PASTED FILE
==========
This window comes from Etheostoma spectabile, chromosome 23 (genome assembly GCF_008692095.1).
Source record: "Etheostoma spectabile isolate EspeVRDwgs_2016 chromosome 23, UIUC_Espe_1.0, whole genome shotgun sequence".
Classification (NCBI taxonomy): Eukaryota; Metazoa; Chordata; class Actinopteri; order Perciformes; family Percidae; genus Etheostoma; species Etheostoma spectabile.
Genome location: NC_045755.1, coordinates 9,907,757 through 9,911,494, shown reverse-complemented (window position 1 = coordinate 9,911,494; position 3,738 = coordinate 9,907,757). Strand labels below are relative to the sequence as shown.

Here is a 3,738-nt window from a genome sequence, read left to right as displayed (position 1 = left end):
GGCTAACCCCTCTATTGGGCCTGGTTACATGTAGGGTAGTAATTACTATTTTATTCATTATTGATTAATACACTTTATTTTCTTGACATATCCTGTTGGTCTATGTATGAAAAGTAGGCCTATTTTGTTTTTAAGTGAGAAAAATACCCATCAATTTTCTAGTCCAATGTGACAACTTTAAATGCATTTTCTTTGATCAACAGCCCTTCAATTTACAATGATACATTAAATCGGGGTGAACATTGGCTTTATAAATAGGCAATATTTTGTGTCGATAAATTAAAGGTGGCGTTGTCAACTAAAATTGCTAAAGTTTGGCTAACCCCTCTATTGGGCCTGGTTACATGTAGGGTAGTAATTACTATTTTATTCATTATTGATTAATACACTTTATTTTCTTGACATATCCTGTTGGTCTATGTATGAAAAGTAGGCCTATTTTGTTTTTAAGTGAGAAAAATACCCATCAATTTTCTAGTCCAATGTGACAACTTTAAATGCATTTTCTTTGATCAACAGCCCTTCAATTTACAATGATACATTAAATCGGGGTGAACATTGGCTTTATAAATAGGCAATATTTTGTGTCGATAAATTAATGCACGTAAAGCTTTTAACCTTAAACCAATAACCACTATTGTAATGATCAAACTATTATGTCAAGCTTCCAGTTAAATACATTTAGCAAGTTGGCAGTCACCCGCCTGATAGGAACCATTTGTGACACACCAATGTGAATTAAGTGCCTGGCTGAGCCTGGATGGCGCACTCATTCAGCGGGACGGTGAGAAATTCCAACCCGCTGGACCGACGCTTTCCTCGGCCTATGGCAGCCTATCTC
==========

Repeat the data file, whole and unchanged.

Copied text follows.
This window comes from Etheostoma spectabile, chromosome 23 (genome assembly GCF_008692095.1).
Source record: "Etheostoma spectabile isolate EspeVRDwgs_2016 chromosome 23, UIUC_Espe_1.0, whole genome shotgun sequence".
Classification (NCBI taxonomy): Eukaryota; Metazoa; Chordata; class Actinopteri; order Perciformes; family Percidae; genus Etheostoma; species Etheostoma spectabile.
Genome location: NC_045755.1, coordinates 9,907,757 through 9,911,494, shown reverse-complemented (window position 1 = coordinate 9,911,494; position 3,738 = coordinate 9,907,757). Strand labels below are relative to the sequence as shown.

Here is a 3,738-nt window from a genome sequence, read left to right as displayed (position 1 = left end):
GGCTAACCCCTCTATTGGGCCTGGTTACATGTAGGGTAGTAATTACTATTTTATTCATTATTGATTAATACACTTTATTTTCTTGACATATCCTGTTGGTCTATGTATGAAAAGTAGGCCTATTTTGTTTTTAAGTGAGAAAAATACCCATCAATTTTCTAGTCCAATGTGACAACTTTAAATGCATTTTCTTTGATCAACAGCCCTTCAATTTACAATGATACATTAAATCGGGGTGAACATTGGCTTTATAAATAGGCAATATTTTGTGTCGATAAATTAAAGGTGGCGTTGTCAACTAAAATTGCTAAAGTTTGGCTAACCCCTCTATTGGGCCTGGTTACATGTAGGGTAGTAATTACTATTTTATTCATTATTGATTAATACACTTTATTTTCTTGACATATCCTGTTGGTCTATGTATGAAAAGTAGGCCTATTTTGTTTTTAAGTGAGAAAAATACCCATCAATTTTCTAGTCCAATGTGACAACTTTAAATGCATTTTCTTTGATCAACAGCCCTTCAATTTACAATGATACATTAAATCGGGGTGAACATTGGCTTTATAAATAGGCAATATTTTGTGTCGATAAATTAATGCACGTAAAGCTTTTAACCTTAAACCAATAACCACTATTGTAATGATCAAACTATTATGTCAAGCTTCCAGTTAAATACATTTAGCAAGTTGGCAGTCACCCGCCTGATAGGAACCATTTGTGACACACCAATGTGAATTAAGTGCCTGGCTGAGCCTGGATGGCGCACTCATTCAGCGGGACGGTGAGAAATTCCAACCCGCTGGACCGACGCTTTCCTCGGCCTATGGCAGCCTATCTC